Article Text

PDF

Review
Equine metabolic syndrome
  1. R. Morgan, MA, VetMB, CertAVP, DipECEIM, MRCVS1,
  2. J. Keen, BVetMed, PhD, CertEM, DipECEIM, MRCVS, RCVS2 and
  3. C. McGowan, BVSc, MACVS, PhD, DEIM, DipECEIM, MRCVS, RCVS3
  1. 1BHF Centre for Cardiovascular Science, The Queen's Medical Research Institute, University of Edinburgh, 47 Little France Crescent, Edinburgh EH16 4TJ, UK
  2. 2European Specialist in Equine Internal Medicine, Royal (Dick) School of Veterinary Studies, University of Edinburgh, Easter Bush Campus, Midlothian EH25 9RG, UK
  3. 3European Specialist in Equine Internal Medicine, Institute of Aging and Chronic Disease, University of Liverpool, Leahurst Campus, Neston, Cheshire CH64 7TE, UK
  1. E-mail for correspondence: c.m.mcgowan{at}liverpool.ac.uk

Abstract

Laminitis is one of the most common and frustrating clinical presentations in equine practice. While the principles of treatment for laminitis have not changed for several decades, there have been some important paradigm shifts in our understanding of laminitis. Most importantly, it is essential to consider laminitis as a clinical sign of disease and not as a disease in its own right. Once this shift in thinking has occurred, it is logical to then question what disease caused the laminitis. More than 90 per cent of horses presented with laminitis as their primary clinical sign will have developed it as a consequence of endocrine disease; most commonly equine metabolic syndrome (EMS). Given the fact that many horses will have painful protracted and/or chronic recurrent disease, a good understanding of the predisposing factors and how to diagnose and manage them is crucial. Current evidence suggests that early diagnosis and effective management of EMS should be a key aim for practising veterinary surgeons to prevent the devastating consequences of laminitis. This review will focus on EMS, its diagnosis and management.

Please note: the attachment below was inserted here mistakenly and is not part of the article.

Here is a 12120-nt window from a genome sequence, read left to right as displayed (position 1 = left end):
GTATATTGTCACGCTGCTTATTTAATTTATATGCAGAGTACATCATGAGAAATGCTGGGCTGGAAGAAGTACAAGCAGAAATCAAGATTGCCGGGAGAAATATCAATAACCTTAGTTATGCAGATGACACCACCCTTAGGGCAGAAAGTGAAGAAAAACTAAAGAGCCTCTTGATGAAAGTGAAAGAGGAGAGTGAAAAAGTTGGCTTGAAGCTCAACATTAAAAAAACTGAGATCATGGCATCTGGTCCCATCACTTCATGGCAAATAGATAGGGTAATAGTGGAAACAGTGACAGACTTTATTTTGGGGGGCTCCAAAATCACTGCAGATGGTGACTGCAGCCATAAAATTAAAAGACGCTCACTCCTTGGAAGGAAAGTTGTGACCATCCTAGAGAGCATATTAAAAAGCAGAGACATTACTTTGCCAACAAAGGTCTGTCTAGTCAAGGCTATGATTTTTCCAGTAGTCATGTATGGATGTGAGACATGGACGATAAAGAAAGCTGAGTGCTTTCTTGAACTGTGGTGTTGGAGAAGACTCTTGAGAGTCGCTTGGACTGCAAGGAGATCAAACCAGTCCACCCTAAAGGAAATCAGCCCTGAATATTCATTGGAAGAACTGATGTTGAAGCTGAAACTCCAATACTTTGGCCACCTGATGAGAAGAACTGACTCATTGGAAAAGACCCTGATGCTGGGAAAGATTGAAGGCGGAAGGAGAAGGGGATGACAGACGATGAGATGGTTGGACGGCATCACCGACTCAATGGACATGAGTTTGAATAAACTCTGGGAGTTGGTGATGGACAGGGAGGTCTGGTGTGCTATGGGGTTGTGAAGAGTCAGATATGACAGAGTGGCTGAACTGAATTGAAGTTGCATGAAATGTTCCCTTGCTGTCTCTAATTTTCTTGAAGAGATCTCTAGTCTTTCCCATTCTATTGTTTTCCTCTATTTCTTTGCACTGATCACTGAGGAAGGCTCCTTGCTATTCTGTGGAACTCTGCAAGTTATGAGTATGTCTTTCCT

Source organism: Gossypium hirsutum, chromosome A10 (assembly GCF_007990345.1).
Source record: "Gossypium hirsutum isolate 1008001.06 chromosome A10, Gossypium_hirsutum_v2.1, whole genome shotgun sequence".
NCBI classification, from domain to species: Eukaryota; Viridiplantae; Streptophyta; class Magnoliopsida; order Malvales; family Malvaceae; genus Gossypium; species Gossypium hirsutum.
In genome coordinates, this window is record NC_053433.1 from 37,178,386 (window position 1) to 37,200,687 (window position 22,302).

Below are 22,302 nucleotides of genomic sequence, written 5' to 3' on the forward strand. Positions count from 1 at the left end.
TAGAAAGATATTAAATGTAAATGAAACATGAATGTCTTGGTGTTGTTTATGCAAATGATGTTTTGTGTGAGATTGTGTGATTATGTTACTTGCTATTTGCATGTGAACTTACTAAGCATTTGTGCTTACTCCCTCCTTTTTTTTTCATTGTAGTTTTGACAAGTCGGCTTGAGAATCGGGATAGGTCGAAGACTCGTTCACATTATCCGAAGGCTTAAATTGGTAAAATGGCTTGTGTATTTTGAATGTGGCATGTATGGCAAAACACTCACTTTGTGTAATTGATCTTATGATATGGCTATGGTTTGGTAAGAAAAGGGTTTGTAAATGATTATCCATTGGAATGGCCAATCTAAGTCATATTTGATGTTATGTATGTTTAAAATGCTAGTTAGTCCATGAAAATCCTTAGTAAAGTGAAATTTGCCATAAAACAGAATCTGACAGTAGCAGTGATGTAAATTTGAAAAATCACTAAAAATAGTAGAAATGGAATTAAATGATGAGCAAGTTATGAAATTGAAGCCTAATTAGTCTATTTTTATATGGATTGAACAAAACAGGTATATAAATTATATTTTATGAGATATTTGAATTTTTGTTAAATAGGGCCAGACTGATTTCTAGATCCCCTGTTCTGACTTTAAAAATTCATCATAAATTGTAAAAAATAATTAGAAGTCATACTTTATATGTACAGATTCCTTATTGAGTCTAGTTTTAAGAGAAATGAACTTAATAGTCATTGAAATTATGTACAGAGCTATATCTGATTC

Open Access This is an Open Access article distributed in accordance with the Creative Commons Attribution Non Commercial (CC BY-NC 4.0) license, which permits others to distribute, remix, adapt, build upon this work non-commercially, and license their derivative works on different terms, provided the original work is properly cited and the use is non-commercial. See: http://creativecommons.org/licenses/by-nc/4.0/

Statistics from Altmetric.com

Request Permissions

If you wish to reuse any or all of this article please use the link below which will take you to the Copyright Clearance Center’s RightsLink service. You will be able to get a quick price and instant permission to reuse the content in many different ways.